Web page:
How Long Does it Take a Truck to Make an Emergency Stop?
Commercial trucks can weigh up to 80,000 pounds and take longer to slow down than passenger cars. They need more stopping distance, and that requires precious time. A 65-foot-long semi-truck weighing 80,000 pounds going at the same speed will need 525 feet to come to an emergency stop. That is nearly twice the distance of the average passenger vehicle and takes about six seconds. Yet, size and weight are not the only factors that increase a large truck’s stopping distance.
What Is Brake Lag?
Brake lag can also cause a large truck to need more room for an emergency stop. While passenger vehicles typically have hydraulic brakes, tractor-trailers have air brakes.
Semi-trucks have air brakes, with a lag time that slows them down. After the trucker applies the brakes, air needs to build up until the brakes can be effectively applied. Other factors that impact a truck’s emergency stopping distance include slippery roads, poor visibility, brakes and other vehicle components condition, and the trucker’s reaction time. If a driver is inexperienced or distracted, the consequences could be fatal.
What Is a Safe Following Distance for Trucks?
You might be familiar with the three-second following rule for passenger vehicles, and as one would expect, this should be longer for large trucks. The recommended distance is seven to eight seconds, which should be doubled when driving conditions warrant it.
Another guideline applies to large trucks that stop at railroad crossings, stop signs, and red lights. Instead of being close to the vehicles in front of them, they need to be 20 feet behind. Besides preventing truck accidents, they can move around the vehicle in front should it become disabled.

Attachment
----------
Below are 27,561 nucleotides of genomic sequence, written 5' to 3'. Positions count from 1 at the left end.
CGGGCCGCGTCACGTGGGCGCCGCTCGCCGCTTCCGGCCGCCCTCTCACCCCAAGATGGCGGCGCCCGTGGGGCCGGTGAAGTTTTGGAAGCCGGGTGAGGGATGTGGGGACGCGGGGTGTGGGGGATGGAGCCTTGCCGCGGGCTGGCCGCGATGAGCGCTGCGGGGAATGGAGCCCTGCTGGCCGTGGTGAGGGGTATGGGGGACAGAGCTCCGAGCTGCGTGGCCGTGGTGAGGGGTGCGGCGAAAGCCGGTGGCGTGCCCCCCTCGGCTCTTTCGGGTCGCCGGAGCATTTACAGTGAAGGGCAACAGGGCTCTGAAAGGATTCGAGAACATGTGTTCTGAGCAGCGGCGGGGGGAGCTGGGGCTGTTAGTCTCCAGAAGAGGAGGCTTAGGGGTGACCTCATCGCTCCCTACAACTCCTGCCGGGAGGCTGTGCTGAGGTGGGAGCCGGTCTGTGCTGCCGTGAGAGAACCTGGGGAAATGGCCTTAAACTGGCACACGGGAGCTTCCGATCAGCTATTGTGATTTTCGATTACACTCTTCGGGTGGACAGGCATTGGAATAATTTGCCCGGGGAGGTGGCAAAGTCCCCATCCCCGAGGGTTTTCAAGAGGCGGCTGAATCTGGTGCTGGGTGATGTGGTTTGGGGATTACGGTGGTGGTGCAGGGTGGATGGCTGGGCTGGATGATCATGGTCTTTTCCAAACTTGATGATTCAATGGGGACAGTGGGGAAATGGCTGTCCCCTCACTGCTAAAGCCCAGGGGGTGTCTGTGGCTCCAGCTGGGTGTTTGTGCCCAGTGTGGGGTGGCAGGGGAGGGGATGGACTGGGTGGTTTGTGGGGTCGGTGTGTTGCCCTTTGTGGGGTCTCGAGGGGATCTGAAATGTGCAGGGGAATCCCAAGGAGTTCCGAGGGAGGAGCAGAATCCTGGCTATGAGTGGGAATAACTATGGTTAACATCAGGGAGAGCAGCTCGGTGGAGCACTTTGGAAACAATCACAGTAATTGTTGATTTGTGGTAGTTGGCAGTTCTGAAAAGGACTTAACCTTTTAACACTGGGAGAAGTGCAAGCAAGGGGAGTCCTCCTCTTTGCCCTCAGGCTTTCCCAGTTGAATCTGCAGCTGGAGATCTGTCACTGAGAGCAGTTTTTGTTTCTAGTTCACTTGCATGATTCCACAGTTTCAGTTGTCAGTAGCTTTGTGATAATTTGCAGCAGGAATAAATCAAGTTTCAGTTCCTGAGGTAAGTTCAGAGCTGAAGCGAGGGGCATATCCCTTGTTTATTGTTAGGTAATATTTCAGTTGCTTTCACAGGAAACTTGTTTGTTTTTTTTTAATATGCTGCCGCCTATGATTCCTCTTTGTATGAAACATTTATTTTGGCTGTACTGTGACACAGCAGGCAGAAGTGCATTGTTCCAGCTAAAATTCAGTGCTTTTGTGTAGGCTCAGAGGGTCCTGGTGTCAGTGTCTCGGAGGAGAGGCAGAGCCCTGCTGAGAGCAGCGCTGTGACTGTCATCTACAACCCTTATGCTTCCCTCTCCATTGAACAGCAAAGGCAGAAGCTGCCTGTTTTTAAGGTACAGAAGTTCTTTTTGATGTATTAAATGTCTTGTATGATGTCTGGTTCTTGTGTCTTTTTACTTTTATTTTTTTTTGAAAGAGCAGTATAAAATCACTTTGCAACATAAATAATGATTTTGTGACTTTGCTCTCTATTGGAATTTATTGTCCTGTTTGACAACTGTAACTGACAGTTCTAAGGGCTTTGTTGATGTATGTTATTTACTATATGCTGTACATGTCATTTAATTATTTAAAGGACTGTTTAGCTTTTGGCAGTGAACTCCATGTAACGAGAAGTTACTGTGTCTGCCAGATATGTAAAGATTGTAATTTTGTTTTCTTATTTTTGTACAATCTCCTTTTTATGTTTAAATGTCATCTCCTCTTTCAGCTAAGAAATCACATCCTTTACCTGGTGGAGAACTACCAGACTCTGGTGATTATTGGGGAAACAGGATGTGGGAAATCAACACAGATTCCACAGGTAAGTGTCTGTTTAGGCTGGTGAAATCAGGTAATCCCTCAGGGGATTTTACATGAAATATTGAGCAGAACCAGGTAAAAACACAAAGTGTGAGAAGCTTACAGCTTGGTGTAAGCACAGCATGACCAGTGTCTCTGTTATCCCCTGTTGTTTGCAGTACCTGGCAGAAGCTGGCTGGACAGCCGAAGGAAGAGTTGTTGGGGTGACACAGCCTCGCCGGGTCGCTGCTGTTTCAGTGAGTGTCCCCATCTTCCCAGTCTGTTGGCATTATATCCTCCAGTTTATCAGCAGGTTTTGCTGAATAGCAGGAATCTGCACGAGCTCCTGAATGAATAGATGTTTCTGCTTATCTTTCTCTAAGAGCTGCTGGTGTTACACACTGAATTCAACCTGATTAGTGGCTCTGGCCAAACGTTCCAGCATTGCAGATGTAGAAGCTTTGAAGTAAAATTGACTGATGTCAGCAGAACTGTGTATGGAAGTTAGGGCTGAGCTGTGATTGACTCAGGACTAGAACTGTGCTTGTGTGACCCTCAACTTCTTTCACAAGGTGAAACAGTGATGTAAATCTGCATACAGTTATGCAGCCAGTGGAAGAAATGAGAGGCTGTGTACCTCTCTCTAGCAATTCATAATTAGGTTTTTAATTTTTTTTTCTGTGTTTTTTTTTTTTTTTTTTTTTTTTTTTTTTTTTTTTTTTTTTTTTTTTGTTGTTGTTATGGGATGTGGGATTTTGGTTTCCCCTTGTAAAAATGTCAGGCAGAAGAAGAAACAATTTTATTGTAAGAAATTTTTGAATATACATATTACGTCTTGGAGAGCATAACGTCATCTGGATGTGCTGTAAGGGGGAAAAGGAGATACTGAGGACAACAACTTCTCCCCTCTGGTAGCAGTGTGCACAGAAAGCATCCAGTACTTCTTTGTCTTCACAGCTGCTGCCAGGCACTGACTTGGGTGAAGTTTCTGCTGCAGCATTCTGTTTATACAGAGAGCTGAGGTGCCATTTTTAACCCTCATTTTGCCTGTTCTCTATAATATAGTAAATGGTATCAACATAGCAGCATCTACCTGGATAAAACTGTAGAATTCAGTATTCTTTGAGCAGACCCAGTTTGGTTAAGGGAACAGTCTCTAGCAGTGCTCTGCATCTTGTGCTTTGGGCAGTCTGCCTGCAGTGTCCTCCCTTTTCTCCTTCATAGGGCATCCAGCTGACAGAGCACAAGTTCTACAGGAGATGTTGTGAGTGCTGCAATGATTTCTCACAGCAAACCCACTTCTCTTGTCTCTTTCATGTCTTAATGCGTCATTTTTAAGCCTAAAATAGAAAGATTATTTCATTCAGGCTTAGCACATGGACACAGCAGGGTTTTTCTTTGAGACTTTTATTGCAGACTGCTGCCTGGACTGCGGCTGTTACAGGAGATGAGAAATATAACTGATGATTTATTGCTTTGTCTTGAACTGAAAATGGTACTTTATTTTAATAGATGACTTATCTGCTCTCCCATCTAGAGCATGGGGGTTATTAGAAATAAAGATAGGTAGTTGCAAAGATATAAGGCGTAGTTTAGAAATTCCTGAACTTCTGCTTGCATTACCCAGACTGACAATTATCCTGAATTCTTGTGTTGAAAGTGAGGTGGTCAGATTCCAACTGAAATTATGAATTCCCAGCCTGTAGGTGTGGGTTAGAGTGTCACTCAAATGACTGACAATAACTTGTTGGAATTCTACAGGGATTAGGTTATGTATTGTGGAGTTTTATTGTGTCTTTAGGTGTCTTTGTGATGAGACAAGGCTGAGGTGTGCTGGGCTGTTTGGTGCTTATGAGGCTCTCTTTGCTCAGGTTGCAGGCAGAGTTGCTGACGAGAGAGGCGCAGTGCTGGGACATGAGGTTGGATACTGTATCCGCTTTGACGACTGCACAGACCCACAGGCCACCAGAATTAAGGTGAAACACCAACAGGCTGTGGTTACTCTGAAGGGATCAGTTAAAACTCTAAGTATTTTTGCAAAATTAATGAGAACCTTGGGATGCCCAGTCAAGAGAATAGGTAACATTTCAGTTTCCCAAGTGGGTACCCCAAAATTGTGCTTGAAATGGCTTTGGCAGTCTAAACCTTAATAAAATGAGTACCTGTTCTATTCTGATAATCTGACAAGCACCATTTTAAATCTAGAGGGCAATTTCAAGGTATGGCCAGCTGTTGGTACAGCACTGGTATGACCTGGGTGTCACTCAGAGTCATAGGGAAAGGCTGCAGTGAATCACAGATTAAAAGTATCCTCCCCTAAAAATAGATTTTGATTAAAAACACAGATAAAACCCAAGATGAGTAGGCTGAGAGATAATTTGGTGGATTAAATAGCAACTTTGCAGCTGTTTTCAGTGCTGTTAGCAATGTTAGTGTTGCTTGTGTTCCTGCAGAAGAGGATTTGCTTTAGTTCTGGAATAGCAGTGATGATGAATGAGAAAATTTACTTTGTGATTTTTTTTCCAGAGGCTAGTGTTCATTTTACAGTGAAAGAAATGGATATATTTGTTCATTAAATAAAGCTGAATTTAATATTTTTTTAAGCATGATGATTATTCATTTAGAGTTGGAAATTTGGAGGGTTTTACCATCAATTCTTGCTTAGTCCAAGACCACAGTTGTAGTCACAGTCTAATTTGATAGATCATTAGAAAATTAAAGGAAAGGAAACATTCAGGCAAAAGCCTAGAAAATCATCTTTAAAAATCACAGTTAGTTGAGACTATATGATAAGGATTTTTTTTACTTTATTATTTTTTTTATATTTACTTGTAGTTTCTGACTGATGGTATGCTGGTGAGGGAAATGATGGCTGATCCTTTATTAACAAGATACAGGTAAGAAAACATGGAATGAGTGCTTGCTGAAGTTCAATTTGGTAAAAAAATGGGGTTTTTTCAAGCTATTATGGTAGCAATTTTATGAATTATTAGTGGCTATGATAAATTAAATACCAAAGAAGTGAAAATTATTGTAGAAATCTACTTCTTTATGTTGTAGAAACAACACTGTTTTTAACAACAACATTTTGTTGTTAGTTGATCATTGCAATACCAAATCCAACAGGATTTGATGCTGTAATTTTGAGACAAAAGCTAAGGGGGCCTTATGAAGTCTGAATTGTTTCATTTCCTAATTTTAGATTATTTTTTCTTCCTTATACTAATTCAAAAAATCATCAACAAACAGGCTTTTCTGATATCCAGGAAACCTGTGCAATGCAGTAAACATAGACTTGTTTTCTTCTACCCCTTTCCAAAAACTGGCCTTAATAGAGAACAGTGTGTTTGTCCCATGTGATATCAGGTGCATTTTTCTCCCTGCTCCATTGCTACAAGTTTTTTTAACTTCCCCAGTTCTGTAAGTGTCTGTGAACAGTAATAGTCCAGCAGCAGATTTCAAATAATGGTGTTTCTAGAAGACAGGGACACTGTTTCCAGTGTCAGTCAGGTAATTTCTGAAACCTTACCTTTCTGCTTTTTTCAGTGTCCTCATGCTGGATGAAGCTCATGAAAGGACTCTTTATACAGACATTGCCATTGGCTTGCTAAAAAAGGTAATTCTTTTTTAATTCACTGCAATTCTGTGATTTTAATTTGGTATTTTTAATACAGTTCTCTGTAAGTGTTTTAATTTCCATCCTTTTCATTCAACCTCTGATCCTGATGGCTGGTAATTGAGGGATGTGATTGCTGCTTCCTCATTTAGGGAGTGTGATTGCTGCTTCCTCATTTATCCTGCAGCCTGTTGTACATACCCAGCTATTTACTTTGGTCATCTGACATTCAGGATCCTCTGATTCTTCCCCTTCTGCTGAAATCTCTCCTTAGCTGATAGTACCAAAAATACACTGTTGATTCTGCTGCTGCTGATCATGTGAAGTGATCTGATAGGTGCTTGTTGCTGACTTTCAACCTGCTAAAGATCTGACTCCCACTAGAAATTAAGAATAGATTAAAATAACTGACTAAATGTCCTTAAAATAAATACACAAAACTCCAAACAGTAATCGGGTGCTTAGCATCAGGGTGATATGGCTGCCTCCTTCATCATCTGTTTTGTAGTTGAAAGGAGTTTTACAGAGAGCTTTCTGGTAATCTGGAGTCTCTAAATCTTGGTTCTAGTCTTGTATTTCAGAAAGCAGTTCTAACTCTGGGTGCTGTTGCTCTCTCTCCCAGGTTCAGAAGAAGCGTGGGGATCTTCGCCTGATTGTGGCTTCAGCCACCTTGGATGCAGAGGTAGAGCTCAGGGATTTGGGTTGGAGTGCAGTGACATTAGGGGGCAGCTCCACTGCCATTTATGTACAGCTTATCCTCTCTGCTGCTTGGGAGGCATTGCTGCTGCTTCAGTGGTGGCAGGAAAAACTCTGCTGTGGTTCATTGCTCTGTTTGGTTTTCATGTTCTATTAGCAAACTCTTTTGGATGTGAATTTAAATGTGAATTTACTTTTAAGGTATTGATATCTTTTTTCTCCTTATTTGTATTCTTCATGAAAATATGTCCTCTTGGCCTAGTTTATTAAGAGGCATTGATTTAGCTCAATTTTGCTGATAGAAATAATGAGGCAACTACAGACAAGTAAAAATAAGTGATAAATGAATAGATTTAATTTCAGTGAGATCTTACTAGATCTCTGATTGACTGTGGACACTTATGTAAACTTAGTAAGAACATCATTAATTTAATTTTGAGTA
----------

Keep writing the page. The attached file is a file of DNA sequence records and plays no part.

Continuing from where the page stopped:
It is not unusual for drivers and trucking companies to disregard regulations. For example, Washington, DC has size and weight restrictions for all vehicles within its boundaries. The maximum width is 8 feet (8 feet, 6 inches for large passenger buses), and the maximum height is 13 feet, 6 inches unless the vehicle has an oversized/overweight vehicle permit.
Our Washington DC Truck Accident Lawyers at the Law Offices of Duane O. King Can Help You After an Accident
Truck drivers who do not maintain a safe following distance put others at serious risk. If you have been injured in a truck accident, speak with our Washington DC truck accident lawyers at the Law Offices of Duane O. King. Complete our online form or call 202-331-1963 to schedule a free consultation. Located in Washington, D.C., Alexandria, and Falls Church, Virginia, we serve clients in Prince George’s County, including Laurel, Beltsville, Adelphi, College Park, Greenbelt, Mitchellville, Woodmore, Greater Upper Marlboro, Springdale, Largo, Bowie, Capitol Heights, District Heights, Forestville, Suitland, Seat Pleasant, Clinton, Oxon Hill, Temple Hills, and Fort Washington.